Amid heightened tension in the Persian Gulf related to American displeasure with Iran's growing nuclear program, Iran has offered to help build a major oil pipeline across the Nineveh Plain to transport Iranian oil to Syria.
In addition to the segment crossing northern Iraq and entering Syrian territory through Deir al-Zour province, leading to the Syrian coast, Iran would reopen the Kirkuk-Baniyas pipeline, which was shut in 1982 during the Iran-Iraq War. It was revived for three years in 2000 but was severely damaged by airstrikes during the 2003 US invasion of Iraq. The proposal provides that both the construction of the pipeline and its maintenance would be carried out by Tehran.
Lebanon is keen to see this pipeline built to help assuage a persistent energy crisis in the country.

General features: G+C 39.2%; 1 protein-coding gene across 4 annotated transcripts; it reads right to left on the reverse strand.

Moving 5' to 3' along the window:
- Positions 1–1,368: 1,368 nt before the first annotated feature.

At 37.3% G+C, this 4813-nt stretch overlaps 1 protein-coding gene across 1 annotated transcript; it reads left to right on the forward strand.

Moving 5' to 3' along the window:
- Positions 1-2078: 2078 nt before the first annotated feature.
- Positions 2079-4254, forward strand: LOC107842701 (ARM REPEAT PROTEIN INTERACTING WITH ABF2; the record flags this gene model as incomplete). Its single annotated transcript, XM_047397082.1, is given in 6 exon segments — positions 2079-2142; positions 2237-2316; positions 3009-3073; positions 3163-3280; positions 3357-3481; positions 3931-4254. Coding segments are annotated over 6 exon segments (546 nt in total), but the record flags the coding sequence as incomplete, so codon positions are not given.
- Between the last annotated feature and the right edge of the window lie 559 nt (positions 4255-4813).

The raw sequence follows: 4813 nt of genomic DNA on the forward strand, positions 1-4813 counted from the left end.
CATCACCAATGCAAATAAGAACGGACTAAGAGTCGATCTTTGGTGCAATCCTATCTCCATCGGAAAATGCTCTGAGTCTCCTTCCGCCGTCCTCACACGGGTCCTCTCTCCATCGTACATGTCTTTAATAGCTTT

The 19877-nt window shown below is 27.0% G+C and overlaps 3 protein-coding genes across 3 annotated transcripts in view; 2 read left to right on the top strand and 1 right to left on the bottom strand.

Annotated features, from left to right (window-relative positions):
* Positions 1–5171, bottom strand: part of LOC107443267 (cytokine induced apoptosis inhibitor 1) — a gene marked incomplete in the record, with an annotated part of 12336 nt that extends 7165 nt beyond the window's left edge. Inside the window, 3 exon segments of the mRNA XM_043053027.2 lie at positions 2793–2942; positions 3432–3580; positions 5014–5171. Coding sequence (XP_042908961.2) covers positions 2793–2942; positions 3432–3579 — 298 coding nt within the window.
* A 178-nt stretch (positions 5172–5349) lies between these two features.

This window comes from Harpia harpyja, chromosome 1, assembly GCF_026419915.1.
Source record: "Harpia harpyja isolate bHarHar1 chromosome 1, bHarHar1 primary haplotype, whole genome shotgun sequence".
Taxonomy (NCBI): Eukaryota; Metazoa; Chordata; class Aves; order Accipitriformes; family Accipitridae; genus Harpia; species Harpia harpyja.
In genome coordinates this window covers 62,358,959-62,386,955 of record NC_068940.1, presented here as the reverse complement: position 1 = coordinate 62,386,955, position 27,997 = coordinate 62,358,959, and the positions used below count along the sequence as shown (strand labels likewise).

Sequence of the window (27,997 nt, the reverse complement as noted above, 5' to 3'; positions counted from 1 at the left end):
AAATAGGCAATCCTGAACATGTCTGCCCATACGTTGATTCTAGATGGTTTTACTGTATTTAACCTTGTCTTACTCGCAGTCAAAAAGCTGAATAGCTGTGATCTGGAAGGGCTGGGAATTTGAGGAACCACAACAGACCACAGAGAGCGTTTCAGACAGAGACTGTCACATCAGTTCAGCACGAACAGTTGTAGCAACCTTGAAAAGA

The concept is by no means new: Discussions on its construction stem all the way back to the 1950s when a 804 km oil pipeline linking Kirkuk in northern Iraq to Baniyas in Syria was commissioned. But the frequent onset of regional wars interrupted the project, and ultimately a U.S. led airstrike destroyed the pipeline during the 2003 Iraq war.
Iraq has yet to formally respond to Iran's offer. It seems likely, given long-simmering tensions in the area, that any resumption of this pipeline would invite similar responses as in the past from various local actors, particularly Israel and the United States. In a favorable geopolitical environment completion of this project would take an estimated two years.